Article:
Please welcome my friend, Gena, who graciously agreed to guest blog for me for a day while I play catch up! 🙂
Gena is a book editor living in the Big Apple who actually just started her OWN blog! She is a high raw vegan and very passionate about sharing with others the knowledge she has gained about the raw food life. Since it has been such a hot topic lately in the blog world, I figured no better time then to see what a raw foodie really eats daily! And now, please welcome Miss Gena!!
First of all, a HUGE thank you to Jenna (whose name is pronounced exactly like mine) for welcoming me onto EAT, LIVE, RUN! I’ve been a reader for a long time, so it’s a tremendous honor to be a guest blogger for the day. More importantly, it’s very exciting to be offering you all a glimpse of the wonderful world of raw foods and raw living. Today’s theme is “One Day in the Life of a Raw Foodist.” I hope to give you a realistic sense of what a typical day in my life looks like, and to share my enthusiasm for this way of eating.
Before I say more, I should give you guys an honest warning: I eat very simply. Most raw foodists do. This means lots of salads, simple dinners, and veggie juice. I thought about making a fabulous lunch or dinner for this post, but I ultimately decided that trying to impress you all (no matter how tempting!) would be contrary to what Jenna and I are trying to convey, which is my everyday life.
One of the prevailing misconceptions about the raw diet is that it’s tremendously time consuming, socially isolating, and difficult to maintain. And if there’s anything I want to impart to you all, it’s that it is possible to keep up a raw diet while living a hectic, normal, working girl’s life. Today isn’t quite as crazy as it could be—no business lunches or after-work commitments—but work promises to be busy. So pleas forgive me for not preparing beet raviolis with cashew cream sauce, heirloom tomato and zucchini lasagna with pignoli cheese, or nori rolls with jicama rice and avocado cream. These are just a few of the delectable raw entrees that are out there, and I do make these on special occasions. Today, it’s all about the everyday.
With that said, let’s move on to breakfast!
Good morning! I’ve been up for half an hour or so, stretching, getting focused on the day, dressing, etc. On some days, I might rushing to the gym at this point, but I’m planning on taking a Vinyasa class at lunchtime, so I’ve got some extra time to kill. For this reason, I decide to enjoy the rare treat of “breakfast” at home, which means…
Juice. Meet my Breville juicer.
Jenna, who recently fell in love with veggie juice, has asked me if I consider this baby a worthy investment. The answer is YES. I never imagined that I would juice enough at home to justify spending 150$ on a juicer, but believe me, I’ve had it for only two months now, and it has already paid for itself quite a few times. Today’s concoction is my standard: green apple, celery, cucumber, kale, and ginger. I make about 24 ounces, and I sip it as I check email before work.
If there’s one major difference between the way I eat “raw” and the way I ate “cooked” (aside from the obvious subtraction of heat!) it’s in my morning routine. I usually drink a juice like this before work or as soon as I get there, and another mid-morning. This keeps me satisfied right until lunchtime. I know that this probably sounds nuts to many of you. And believe me, if you’d told me a few years ago that I’d be satisfied on juice till lunchtime, I’d have called you crazy, too. I, like you, was used to a hot bowl of oats and toppings every morning. And don’t get me wrong: there’s nothing wrong with oats. They’re nourishing and healthy and full of fiber, as we all know! But most raw foodists find that they crave a morning meal less and less as they progress into the raw lifestyle. I began eating raw with breakfasts of smoothies, raw granola and nutmilk, and sprouted bread with honey. Over time, I found that I was happy simply eating fruit until lunchtime. And as soon as I invested in a juicer, I found that green juice was all I wanted when I woke up. Obviously, this transition took place over a long period of time (over a year), and I don’t recommend it for anyone who’s not naturally inclined in that direction. But I personally find that eating lightly or juicing in the morning gives me sustained and incredible energy.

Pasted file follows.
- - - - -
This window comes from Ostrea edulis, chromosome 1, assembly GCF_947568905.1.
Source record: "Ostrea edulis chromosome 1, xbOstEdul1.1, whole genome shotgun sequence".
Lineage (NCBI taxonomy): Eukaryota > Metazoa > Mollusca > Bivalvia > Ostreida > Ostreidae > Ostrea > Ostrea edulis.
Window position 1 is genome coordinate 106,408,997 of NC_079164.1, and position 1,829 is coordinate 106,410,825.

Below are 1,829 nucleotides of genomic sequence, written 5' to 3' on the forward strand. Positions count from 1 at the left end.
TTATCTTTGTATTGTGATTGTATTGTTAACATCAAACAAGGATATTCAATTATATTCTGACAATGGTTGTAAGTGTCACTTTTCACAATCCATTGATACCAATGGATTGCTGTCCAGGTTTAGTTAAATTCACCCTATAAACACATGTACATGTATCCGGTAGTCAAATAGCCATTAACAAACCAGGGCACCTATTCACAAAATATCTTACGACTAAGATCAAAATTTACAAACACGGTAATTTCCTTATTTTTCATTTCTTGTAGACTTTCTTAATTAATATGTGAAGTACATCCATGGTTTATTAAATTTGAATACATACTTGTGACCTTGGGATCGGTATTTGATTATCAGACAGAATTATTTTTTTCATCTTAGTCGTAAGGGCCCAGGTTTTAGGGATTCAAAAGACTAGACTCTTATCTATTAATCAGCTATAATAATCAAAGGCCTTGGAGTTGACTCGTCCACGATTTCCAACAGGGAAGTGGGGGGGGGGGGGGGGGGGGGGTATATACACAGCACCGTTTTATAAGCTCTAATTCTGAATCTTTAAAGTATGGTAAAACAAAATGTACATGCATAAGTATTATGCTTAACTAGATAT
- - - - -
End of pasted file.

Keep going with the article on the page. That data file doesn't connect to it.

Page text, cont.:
As I mentioned above, I don’t want to fill this post with fancy recipes that don’t reflect my own experience. But I do want to offer you three raw alternatives for each meal, so that you can see the rich variety of what’s available in this lifestyle.
Other raw breakfast options:
•Raw granola (Lydia’s is a great brand!) with almond or hemp milk
•Sprouted bread with honey, jam, or nut butter
•Smoothies! You all know the drill: fruit + ice + a little nut milk = magic. Add hemp protein, flax oil, or a slice of avocado for some healthy fat.
If you’re feeling really adventurous, give green smoothies a shot. The biggest item that most adults are missing from their diet are dark greens. (Which is too bad, since they’re pretty much the most nutrient-rich foods out there.) Green smoothies are a great and easy way to get some greens in before lunchtime! My favorite smoothie consists solely of banana and romaine lettuce, but you could sweeten that mix with a date or some honey. It’s rich, satisfying, and totally delicious.